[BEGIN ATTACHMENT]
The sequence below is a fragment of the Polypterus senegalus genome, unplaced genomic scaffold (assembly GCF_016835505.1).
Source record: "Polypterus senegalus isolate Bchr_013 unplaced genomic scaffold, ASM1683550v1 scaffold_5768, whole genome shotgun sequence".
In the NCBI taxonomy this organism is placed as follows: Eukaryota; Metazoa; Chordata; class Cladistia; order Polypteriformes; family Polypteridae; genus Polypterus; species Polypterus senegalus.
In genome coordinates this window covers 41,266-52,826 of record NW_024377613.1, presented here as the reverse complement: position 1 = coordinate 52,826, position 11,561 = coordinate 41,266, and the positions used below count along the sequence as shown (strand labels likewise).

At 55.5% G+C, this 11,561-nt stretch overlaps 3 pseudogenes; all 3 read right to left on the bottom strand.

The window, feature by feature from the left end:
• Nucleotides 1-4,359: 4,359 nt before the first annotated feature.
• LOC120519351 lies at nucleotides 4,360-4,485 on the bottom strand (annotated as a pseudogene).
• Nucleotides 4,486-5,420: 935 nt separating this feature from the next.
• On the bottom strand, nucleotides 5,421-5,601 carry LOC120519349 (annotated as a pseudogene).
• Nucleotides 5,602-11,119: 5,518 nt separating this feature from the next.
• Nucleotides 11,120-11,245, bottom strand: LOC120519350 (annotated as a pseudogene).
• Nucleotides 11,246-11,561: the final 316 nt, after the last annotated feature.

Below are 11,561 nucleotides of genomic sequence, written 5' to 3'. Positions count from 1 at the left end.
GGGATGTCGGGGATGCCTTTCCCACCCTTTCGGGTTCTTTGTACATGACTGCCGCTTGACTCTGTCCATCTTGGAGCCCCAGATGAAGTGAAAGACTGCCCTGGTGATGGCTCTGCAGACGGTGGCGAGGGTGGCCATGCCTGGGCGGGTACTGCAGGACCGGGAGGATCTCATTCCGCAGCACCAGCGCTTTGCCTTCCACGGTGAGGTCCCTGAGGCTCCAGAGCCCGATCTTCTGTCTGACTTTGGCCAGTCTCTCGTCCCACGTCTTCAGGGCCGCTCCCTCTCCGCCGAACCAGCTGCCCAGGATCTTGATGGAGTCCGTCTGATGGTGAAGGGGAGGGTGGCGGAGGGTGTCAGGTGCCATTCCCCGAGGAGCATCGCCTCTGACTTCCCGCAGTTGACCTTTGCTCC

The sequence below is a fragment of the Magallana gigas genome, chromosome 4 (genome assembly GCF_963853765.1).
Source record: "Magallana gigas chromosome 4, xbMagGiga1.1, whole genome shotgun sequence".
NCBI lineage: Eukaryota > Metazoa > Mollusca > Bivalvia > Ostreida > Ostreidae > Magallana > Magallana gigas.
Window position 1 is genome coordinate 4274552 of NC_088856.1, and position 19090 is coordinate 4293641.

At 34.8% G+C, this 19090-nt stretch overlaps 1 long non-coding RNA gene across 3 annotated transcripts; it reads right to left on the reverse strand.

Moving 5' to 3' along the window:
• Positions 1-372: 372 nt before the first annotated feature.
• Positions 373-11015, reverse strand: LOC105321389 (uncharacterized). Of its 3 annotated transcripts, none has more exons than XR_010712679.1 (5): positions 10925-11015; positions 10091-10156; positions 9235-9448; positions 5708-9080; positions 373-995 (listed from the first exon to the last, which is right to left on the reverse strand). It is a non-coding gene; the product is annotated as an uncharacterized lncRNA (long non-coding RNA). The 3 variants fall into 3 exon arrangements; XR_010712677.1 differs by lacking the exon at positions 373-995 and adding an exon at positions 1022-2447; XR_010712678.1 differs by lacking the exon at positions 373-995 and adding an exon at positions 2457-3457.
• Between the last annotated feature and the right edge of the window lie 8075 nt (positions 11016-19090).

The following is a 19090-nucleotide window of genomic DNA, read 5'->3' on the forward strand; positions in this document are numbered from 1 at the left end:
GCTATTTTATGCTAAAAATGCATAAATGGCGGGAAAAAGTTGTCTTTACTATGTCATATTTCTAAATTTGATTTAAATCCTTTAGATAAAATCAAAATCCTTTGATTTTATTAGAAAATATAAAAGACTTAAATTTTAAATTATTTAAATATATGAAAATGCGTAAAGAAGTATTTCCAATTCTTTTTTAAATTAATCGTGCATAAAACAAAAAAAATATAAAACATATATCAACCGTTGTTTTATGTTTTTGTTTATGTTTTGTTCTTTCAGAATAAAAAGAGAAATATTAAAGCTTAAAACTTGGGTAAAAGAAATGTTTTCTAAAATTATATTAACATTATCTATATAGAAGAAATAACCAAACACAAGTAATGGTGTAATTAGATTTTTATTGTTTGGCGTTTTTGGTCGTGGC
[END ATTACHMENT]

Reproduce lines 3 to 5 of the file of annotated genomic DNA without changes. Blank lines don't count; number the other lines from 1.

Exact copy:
In the NCBI taxonomy this organism is placed as follows: Eukaryota; Metazoa; Chordata; class Cladistia; order Polypteriformes; family Polypteridae; genus Polypterus; species Polypterus senegalus.
In genome coordinates this window covers 41,266-52,826 of record NW_024377613.1, presented here as the reverse complement: position 1 = coordinate 52,826, position 11,561 = coordinate 41,266, and the positions used below count along the sequence as shown (strand labels likewise).

At 55.5% G+C, this 11,561-nt stretch overlaps 3 pseudogenes; all 3 read right to left on the bottom strand.